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Top 5 Things to Know About Instant Network Schools (INS)

Doriane, a Congolese high school student in the Saint Laurent High School in Zongo, uses a tablet in her INS classroom.

Instant Network Schools are helping fuel the dreams of refugee children and placing the opportunity to learn directly into their hands. UNHCR and the Vodafone Foundation are partnering to ensure refugee children have the opportunity to discover and grow their talents, harness their potential and pave a path to a brighter future for themselves, their families and their communities. 

But what is an Instant Network School and how do they provide access to education for refugee children? Learn more about how this exciting program is giving refugee children another chance to reclaim their childhood and dream big.

1. What are Instant Network Schools?

Instant Network Schools (INS) address refugees’ education resource needs by effectively transforming classrooms into multimedia hubs. Established in 2013, INS provides young refugees, host communities and their teachers with access to digital tools and resources, content aligned with local curriculum, internet connectivity and robust teacher training and support. UNHCR co-develops each INS location with school leaders, local education ministries, community leaders and teachers to ensure student success.

2. What tools are provided to refugees and host communities through INS?

Students learn at the Instant Network School in Maratane Refugee Settlement.

For many refugee children, fleeing their homes also means losing access to quality education. If there is a school in the refugee camp or host community, it is often under resourced and overcrowded. By leveraging new technology, INS is ensuring that the best global educational resources are made available to refugee and host communities alike. Each school is provided with an Instant Classroom Kit which includes:

  • A laptop for teacher
  • 25 tablets for students
  • Projector and speakers
  • An inbuilt charging station
  • Local server
  • 3G connectivity/Wifi router
  • Online security solution to ensure safe browsing

In addition to these kits, schools are also equipped with sustainable solar-based energy systems and a back-up generator. Teachers are supported by a local coach who provides hands-on training and assistance. 

3. How is the INS program impacting refugees?

John Sabit Ali, an 18-year-old South Sudanese refugee, lives in the Kakuma refugee camp. His drawing was chosen as a winner in the Vodafone Foundation and UNHCR INS football design contest.

Since 2013, the INS program has established 84 Instant Network Schools in Egypt, South Sudan, the Democratic Republic of the Congo, Tanzania, Mozambique and Kenya. To date, the program has enrolled 158,780 students and benefited 293,535 additional people including teachers, coaches, community members and family members. A 2019 impact assessment confirms the positive impact the INS program is having on refugees' learning outcomes, including:

  •  A 61 percent increase in digital literacy for students
  •  A 125 percent increase in digital literacy for teachers
  •  Improved academic performance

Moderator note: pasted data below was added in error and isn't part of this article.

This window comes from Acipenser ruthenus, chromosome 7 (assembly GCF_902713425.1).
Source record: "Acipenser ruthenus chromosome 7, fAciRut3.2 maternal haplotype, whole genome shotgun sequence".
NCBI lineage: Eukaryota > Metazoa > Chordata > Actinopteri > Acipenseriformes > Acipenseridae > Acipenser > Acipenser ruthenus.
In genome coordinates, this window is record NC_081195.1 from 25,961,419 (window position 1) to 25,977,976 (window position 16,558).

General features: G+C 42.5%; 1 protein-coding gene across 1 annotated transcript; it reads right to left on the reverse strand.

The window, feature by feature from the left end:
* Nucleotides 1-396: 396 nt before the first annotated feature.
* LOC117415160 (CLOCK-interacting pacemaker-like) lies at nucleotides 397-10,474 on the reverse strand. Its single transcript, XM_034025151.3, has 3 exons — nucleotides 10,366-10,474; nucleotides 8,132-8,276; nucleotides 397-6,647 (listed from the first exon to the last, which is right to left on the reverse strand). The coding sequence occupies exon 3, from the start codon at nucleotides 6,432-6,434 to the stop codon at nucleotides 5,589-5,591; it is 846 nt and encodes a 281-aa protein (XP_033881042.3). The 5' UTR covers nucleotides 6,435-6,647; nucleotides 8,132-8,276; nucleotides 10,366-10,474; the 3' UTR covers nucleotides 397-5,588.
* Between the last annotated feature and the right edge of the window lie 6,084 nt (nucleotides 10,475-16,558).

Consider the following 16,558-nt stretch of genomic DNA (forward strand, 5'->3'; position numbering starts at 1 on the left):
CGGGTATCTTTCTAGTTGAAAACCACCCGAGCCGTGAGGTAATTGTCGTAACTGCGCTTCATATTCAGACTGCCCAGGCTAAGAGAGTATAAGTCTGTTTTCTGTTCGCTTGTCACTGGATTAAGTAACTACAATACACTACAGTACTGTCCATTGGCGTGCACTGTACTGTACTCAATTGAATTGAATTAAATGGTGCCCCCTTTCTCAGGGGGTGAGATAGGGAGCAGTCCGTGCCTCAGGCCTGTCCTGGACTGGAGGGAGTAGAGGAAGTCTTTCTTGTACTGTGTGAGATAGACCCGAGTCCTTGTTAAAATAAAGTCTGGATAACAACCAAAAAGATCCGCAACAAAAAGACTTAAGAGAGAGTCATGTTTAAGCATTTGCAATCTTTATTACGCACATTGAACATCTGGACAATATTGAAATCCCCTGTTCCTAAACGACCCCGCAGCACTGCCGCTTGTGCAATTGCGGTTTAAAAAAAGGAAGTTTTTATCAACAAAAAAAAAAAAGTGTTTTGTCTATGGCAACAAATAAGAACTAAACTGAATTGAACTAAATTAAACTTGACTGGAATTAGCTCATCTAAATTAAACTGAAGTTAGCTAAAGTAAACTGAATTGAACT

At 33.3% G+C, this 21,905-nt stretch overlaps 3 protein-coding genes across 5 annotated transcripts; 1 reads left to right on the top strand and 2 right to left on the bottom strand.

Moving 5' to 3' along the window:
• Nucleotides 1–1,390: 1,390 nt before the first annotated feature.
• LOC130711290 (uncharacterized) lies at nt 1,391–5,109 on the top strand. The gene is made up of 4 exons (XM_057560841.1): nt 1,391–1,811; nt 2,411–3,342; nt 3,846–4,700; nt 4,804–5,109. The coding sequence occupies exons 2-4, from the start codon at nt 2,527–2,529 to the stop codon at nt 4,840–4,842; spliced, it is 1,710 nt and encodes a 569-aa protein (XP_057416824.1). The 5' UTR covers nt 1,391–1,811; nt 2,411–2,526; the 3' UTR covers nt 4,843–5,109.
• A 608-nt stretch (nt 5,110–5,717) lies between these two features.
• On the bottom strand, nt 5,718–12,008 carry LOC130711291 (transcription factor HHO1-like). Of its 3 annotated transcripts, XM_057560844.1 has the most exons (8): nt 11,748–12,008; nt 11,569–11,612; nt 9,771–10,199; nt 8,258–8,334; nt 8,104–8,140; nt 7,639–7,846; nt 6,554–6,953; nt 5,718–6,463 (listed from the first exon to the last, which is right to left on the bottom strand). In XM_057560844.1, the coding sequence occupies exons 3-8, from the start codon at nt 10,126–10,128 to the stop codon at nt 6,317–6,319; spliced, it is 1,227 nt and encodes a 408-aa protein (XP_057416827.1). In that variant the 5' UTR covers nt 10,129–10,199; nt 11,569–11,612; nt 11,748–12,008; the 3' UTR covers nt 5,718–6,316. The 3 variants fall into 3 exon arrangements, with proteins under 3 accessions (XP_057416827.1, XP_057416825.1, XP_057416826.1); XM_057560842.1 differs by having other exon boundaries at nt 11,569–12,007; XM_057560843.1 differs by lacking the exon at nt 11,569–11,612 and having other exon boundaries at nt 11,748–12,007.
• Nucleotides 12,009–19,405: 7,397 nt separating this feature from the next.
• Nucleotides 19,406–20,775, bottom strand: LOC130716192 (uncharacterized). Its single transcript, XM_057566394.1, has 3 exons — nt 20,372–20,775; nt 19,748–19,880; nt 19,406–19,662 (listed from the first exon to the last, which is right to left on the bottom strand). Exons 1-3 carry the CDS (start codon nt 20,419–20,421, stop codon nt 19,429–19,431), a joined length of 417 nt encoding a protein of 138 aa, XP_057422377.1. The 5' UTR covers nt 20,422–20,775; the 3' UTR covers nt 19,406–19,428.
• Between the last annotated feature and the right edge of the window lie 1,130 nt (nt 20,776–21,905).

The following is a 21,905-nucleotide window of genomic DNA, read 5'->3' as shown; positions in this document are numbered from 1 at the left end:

•  Increased school attendance
  •  Increased student and teacher motivation
  •  Broadened interest in higher education and career aspirations

In addition to normal classroom hours, INS centers are also used for a wide range of activities that benefit students, teachers and community members. INS centers are used to prepare lessons and support self-study, for extra-curricular activities including sports and entertainment, debates and language learning clubs, coding sessions among others.

4. What are the challenges faced by the INS program?

Etienne Bonaventura is a math teacher and a refugee living in the Inke refugee camp in northern DRC since 2013.

The INS program faced several challenges in 2021 as a result of the COVID-19 pandemic. The target countries experienced learning disruptions and global procurement and shipment holdups, which resulted in the delayed expansion of the program. COVID-19 put additional pressure on already limited classroom spaces by reducing the number of refugee students in classrooms and contact between students and teachers. 

In 2020, co-design workshops, which take place in the planning stage of INS implementation between UNHCR and community leaders, were canceled due to social distancing measures. 

In addition to challenges posed by COVID-19, internet connectivity and speed remains an issue in existing INS locations. Solar power challenges have also been raised in the Democratic Republic of the Congo, Kenya and Tanzania due to battery failure, lack of maintenance or damage by lightning strikes. Despite these challenges, UNHCR and Vodafone Foundation continue to work together to expand the INS program and provide timely and effective support to existing INS schools.

5. What are next steps for the INS program?

UNHCR and Vodafone Foundation have a 5-year expansion plan for the INS program through 2025. The goal of the INS program is to expand to 300 total INS centers in six target countries and impact 500,000 students, 10,000 teachers and an additional one million people including community and family members by the end of 2025. In 2020, the first year of the expansion plan, the INS program increased from 36 to 47 schools and by May 2022, 84 INS schools were opened.

How you can help…

Over half of the world’s refugees are children. Many will spend their entire childhoods away from home, sometimes separated from their families or without access to education. Help expand the INS program and ensure that all refugee children receive the quality education they desperately need and deserve by making a compassionate gift today.  

Sep 12 2022
TOPICS News education
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